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Google Forms and Leaving a Domain… December 8, 2017

Posted by Wendy Wolfe in Google.
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Google_Forms_IconSo as I mentioned a couple of weeks ago, last spring I left Totino-Grace High School. Of course I had been “all in” with Google and I admit, I am one of those who LOVES the things that can be done with Google Forms, so I had a lot of forms (700+) in my EDU account. True, some of the Forms weren’t critical, but many were unique learning activities and I wanted to be sure I kept copies for future reference.

When it was time, I followed the process recommended to me, Google Takeout, to back up all things Google. I also tried to copy everything into a new account, I’m not even sure how I did that, but I followed a blogger’s directions (I wish I remembered whose, I’d give credit here) and it moved all of my email but had random success in moving files from Drive to Drive. Regardless, I thought I was set. About three days after putting in the “Google Takeout” order, I had zip folders containing my 7? years worth of Google Data from the Totino-Grace domain. I thought I was set. I was wrong.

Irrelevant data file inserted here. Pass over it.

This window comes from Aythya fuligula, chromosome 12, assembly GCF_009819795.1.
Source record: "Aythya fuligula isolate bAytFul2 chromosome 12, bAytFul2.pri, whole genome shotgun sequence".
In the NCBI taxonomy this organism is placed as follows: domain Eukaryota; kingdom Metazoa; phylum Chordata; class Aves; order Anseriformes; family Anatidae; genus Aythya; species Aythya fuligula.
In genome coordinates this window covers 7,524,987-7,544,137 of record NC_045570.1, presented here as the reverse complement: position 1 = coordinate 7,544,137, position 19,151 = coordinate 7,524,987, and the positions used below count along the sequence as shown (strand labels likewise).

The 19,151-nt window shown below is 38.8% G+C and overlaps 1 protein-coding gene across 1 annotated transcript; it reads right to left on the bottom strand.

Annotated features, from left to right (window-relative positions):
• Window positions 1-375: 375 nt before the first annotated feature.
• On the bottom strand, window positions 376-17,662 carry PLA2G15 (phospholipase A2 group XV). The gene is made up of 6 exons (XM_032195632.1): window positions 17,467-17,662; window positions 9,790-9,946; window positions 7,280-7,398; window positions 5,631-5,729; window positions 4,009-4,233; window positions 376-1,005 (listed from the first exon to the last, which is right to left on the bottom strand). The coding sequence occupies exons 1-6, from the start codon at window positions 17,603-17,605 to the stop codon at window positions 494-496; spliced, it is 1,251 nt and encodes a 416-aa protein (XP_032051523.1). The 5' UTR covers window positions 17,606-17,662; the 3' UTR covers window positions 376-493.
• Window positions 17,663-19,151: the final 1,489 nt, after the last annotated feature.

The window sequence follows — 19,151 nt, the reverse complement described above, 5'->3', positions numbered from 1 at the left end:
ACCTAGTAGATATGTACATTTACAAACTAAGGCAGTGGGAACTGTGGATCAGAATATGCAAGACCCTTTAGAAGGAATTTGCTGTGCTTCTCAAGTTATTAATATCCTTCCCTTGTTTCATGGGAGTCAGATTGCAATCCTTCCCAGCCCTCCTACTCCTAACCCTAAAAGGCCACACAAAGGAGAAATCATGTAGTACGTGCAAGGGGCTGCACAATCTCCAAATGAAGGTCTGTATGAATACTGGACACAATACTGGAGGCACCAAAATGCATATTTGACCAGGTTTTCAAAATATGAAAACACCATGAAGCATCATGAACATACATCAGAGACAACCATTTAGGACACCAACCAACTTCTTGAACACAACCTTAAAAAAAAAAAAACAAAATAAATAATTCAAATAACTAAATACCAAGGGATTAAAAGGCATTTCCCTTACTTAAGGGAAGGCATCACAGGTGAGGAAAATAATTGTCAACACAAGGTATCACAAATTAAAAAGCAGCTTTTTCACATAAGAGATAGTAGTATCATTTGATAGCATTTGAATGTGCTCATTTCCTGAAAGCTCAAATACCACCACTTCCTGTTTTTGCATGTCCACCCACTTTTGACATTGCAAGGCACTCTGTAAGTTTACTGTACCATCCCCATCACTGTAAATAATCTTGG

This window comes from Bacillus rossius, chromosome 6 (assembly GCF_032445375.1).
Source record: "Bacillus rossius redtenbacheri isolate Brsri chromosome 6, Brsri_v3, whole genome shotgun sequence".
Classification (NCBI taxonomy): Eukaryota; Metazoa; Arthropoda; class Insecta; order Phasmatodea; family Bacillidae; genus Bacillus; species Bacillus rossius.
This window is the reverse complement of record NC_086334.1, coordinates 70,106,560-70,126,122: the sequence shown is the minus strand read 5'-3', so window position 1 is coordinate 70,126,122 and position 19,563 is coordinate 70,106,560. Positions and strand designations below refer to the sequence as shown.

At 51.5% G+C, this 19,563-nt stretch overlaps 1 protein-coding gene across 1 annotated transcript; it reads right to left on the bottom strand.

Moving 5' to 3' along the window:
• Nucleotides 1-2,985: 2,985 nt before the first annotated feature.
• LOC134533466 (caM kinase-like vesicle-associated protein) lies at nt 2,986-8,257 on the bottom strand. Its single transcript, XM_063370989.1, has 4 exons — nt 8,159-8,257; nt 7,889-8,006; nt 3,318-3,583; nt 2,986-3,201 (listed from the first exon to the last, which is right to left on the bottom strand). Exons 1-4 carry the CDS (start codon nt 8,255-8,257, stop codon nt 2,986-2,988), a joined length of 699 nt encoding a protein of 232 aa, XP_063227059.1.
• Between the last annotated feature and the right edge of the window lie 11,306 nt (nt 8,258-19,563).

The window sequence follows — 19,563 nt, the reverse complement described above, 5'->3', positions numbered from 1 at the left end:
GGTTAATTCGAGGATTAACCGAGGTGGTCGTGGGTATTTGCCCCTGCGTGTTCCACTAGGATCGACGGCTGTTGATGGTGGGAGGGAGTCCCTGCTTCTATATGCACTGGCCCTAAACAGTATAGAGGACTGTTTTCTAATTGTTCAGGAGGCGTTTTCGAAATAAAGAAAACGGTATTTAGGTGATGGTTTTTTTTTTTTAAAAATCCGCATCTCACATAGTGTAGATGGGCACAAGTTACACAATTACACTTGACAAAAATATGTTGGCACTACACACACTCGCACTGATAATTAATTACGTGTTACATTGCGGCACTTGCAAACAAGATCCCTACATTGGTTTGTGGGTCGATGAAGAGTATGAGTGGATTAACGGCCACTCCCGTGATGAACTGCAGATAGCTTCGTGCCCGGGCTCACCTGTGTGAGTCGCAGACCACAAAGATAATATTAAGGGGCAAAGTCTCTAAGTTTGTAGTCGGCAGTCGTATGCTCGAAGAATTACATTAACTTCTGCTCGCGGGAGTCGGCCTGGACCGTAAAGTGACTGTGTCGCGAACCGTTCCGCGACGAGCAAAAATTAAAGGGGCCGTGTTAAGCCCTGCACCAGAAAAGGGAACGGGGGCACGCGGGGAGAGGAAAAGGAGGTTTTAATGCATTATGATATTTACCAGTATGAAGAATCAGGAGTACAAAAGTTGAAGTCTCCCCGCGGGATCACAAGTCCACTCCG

A few weeks ago, one of my new colleagues was getting ready to teach Of Mice and Men and we were talking about the 1930’s. I offered to share some of the materials I used last year to teach that time period, and I went back to my backup hard drive to see what I could come up with. Much to my chagrin, every Form was an HTML and CSV file and not in a format that I could crack and rebuild into a usable Form.

After a number of trials and errors, and knowing that I no longer had access to my old Google account, I reached out to my former Google Administrator who was able to put all of my TG files into a folder, and then share the folder with me so I could make copies of the Forms individually. You would think that could be done from the main menu listing all of the files as one can do with a doc or slide but, no. Because almost all of my Forms’ settings were checked so only those in the domain could view them, to successfully copy them, I had to open each Form, uncheck the restricted access boxes, and then make the copy while looking at the Form itself (granted, at that point, I might have been able to make a copy from the main contents list, but since I was already looking at the Form, it seemed like the thing to do at that point.

So I have learned. Google Takeout isn’t all it is cracked up to be, at least not for Forms, AND, if one wants to keep a Google Doc or Google presentation with Slides in their “Google” Form, go the share-with-another-domain-then-copy route, or everything will be converted to .doc and .ppt files. I do still love Google and what Forms can do in the classroom, but right now, I’m not the happiest Google camper. And, while I have learned, I am not yet done with my “Project Save My Forms” effort. Maybe by the end of next week, if I’m lucky…

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New interactives from the Library of Congress! November 17, 2017